Deal Me In Short Story Reading Challenge 2014: Story #4
This week I drew the King of Clubs and checking my roster of stories was led to this one. Though it’s still early in the year, Maxim Gorky’s story, “Twenty-six and One” has been my favorite of the four stories I’ve read thus far. I also read Gorky as the final story of DMI2013, and enjoyed immensely his story “One August Night.”
I also like stories that have a somewhat mysterious title. “Twenty-six and one?” What could this be about? A successful season of Gorky’s favorite football team? No, of course not that. The twenty-six and one are people. The twenty-six being the “employees” of a bakery, who spend an existence of dull drudgery in the semi-basement workroom, kneading dough for biscuits day after day, month after month, year after year. Among of the twenty-six is also our story’s narrator. And who is the “one?” She’s a lovely sixteen year-old chambermaid who lives in the same building the houses the bakery. Every day she visits the “little prisoners” – as she affectionately refers to the workers – stepping down the four steps into their cellar and playfully demanding “give me biscuits!”
This is Tanya, the one thing that makes their dreary existence bearable. Gorky describes the situation this way: “…though our hard labor turned us into dull oxen, we nevertheless remained human beings, and like all human beings we could not live without something to worship.” It seemed to this reader that the environment which Gorky has depicted has reached something of an equilibrium. Though unhappy or even miserable, the workers would never leave their precious Tanya. In their conversations while at work, they often discuss other, “low” women in rude and disgusting terms, but “of Tanya we never spoke ill.”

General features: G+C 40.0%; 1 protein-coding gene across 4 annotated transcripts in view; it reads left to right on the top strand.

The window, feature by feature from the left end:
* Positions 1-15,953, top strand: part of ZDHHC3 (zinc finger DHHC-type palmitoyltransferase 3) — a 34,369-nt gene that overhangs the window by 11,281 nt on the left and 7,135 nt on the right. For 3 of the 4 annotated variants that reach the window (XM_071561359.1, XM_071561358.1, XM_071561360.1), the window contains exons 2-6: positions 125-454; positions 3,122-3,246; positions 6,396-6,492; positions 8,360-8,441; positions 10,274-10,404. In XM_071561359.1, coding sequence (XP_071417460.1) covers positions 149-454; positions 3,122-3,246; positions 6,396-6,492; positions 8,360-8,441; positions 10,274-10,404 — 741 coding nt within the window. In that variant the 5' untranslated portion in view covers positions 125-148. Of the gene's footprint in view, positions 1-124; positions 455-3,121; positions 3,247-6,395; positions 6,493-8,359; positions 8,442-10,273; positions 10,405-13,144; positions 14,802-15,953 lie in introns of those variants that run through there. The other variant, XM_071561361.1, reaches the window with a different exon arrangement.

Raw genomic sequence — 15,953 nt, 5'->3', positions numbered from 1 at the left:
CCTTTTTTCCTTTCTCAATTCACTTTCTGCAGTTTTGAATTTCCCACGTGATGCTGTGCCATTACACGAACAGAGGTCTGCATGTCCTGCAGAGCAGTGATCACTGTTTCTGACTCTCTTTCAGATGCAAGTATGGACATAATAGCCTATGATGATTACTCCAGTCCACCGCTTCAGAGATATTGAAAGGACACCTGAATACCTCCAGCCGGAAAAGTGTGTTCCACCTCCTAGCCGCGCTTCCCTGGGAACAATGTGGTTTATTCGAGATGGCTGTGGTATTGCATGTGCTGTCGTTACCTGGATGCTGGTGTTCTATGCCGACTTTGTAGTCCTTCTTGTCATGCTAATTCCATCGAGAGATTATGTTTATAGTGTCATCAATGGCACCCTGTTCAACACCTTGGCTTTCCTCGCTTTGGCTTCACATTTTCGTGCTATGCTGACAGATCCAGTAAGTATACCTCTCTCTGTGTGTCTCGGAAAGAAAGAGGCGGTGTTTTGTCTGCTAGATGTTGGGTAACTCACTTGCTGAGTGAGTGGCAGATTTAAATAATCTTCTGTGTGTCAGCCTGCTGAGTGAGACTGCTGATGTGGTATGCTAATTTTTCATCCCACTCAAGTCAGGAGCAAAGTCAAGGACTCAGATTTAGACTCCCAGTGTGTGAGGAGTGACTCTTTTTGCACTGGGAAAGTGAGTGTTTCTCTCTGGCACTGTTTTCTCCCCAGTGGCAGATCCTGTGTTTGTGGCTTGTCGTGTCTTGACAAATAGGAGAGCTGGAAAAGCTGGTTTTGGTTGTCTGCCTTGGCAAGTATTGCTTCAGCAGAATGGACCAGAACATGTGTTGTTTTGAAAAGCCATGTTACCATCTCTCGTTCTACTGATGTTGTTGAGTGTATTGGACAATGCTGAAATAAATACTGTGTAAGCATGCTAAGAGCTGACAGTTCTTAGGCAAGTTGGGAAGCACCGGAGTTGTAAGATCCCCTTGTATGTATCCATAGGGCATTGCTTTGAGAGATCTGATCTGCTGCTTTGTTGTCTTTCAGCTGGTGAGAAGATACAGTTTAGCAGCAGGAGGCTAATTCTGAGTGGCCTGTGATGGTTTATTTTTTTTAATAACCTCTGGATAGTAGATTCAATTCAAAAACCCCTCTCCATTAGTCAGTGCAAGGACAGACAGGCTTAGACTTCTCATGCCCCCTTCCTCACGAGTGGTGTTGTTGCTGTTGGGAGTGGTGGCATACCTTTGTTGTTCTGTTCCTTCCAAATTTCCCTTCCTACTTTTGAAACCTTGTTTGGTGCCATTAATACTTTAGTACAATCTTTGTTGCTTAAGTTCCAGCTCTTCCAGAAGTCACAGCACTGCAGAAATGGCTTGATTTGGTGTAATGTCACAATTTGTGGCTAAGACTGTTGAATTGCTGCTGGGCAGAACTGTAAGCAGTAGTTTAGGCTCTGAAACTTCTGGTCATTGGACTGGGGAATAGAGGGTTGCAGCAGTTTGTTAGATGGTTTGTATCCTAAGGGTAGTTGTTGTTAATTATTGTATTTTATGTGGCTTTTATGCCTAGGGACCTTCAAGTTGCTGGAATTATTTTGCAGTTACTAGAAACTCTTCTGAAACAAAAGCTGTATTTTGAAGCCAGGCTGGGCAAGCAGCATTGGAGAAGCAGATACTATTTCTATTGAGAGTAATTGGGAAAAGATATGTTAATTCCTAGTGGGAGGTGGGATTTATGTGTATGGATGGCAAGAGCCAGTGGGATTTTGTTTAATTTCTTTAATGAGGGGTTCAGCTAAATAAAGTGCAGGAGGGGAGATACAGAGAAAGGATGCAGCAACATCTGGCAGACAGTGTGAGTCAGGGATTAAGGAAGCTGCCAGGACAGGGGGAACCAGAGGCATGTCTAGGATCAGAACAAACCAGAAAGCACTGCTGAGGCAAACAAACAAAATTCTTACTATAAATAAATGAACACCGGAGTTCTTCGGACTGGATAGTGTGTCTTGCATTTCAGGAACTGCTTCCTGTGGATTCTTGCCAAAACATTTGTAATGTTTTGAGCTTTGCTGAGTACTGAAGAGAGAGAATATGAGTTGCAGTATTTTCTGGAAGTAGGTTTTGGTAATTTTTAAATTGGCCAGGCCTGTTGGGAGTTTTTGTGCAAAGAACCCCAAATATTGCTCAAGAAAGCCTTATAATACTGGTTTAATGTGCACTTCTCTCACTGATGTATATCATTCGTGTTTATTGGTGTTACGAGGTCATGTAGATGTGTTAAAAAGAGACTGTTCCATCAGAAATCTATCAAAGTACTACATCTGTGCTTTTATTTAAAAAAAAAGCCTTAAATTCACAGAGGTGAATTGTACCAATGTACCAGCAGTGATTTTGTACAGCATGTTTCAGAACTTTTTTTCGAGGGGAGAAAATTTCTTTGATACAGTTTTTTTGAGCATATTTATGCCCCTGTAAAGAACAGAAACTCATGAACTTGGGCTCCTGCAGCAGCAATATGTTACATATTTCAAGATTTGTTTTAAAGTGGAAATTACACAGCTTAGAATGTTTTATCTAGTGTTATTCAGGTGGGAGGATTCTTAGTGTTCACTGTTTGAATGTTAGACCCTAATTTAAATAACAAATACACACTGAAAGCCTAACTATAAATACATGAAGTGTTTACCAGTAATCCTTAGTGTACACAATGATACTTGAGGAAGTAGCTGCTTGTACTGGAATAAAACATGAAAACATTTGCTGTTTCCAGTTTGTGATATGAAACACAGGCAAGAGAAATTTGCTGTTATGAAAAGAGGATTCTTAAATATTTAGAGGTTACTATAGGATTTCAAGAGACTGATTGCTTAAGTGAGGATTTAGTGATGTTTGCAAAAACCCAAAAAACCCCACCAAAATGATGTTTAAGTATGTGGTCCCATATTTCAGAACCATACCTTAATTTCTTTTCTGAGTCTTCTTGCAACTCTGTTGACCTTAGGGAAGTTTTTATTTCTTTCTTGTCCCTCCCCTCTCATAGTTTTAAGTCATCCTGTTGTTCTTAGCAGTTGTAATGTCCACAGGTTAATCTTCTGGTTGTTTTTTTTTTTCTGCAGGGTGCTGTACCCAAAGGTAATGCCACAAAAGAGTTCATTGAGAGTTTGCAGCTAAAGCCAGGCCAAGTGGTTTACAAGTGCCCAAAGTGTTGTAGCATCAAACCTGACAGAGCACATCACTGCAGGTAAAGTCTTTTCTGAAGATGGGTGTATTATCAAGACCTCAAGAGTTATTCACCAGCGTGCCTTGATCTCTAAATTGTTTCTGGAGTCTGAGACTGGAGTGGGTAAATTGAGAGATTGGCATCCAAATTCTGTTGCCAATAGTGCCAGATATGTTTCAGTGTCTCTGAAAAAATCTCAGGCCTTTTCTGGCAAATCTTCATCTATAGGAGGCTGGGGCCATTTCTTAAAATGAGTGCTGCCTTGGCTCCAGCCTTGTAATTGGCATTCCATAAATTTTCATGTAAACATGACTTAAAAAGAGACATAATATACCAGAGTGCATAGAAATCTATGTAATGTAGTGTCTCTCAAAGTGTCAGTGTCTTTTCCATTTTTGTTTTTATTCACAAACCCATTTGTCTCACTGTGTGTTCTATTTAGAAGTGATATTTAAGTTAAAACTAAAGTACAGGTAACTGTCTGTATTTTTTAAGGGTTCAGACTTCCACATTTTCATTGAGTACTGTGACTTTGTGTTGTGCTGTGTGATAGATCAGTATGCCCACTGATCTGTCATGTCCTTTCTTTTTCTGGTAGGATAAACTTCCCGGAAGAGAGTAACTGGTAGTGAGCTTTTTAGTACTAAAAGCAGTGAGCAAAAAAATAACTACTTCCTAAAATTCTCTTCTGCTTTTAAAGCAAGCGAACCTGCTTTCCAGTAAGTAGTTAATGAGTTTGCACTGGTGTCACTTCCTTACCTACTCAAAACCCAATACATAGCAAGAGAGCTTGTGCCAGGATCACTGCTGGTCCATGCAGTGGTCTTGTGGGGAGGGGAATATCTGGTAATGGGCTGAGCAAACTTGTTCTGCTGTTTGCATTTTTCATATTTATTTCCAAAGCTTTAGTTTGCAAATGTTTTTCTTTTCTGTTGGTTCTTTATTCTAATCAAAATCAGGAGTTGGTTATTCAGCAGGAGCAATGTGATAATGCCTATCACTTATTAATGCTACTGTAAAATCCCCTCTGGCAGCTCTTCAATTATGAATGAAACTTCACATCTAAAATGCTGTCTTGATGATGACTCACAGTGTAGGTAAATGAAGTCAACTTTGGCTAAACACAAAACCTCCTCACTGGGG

This equilibrium may have lasted years. May have. A catalyst for change is introduced, however, when one of the other employees (not from the twenty-six, but in a higher, “white bread baker’s” position) is fired and his replacement turns out to be a somewhat dashing former soldier. The former soldier wears a “satin vest and a watch with a gold chain” and, though a bit of a dandy, is friendly to the twenty-six (not condescending like the other white-bread bakers). In conversation with the twenty-six the soldier admits “How lucky I am with women, eh? It is very funny. Just a wink and I have them.” One can guess in what direction this story might go, no? The soldier’s successes thus far have been with the tawdry “embroidery girls” who also work in the building. Upon listening to the soldier boast of his conquests, the baker that supervises the twenty-six’s work is foolish enough to comment to him that, “You need no great strength to fell little fir-trees, but try to throw down a pine…” Suddenly Tanya’s virtue is threatened… Whether it’s a happy ending or not I won’t say. I will say that Gorky’s depiction of the workers’ condition and their psyche rang very true.
This story is available to read on-line in many places. One is http://www.eastoftheweb.com/short-stories/UBooks/TwenSix.shtml
I also enjoyed reading the biographical info about Gorky in the introduction to my copy of “Twenty-Six and One (and Other Stories)” and learned a lot about him I didn’t know. He lived a large part of his life as a “tramp” wandering from place to place, yet always “reading and studying feverishly.” It is said thatit fell to him “to write the poem of vagrancy” and that “…the introduction of tramps in literature is the great innovation of Gorky.” What about YOU? Have you read Gorky? What do you know of him,and which works would you recommend?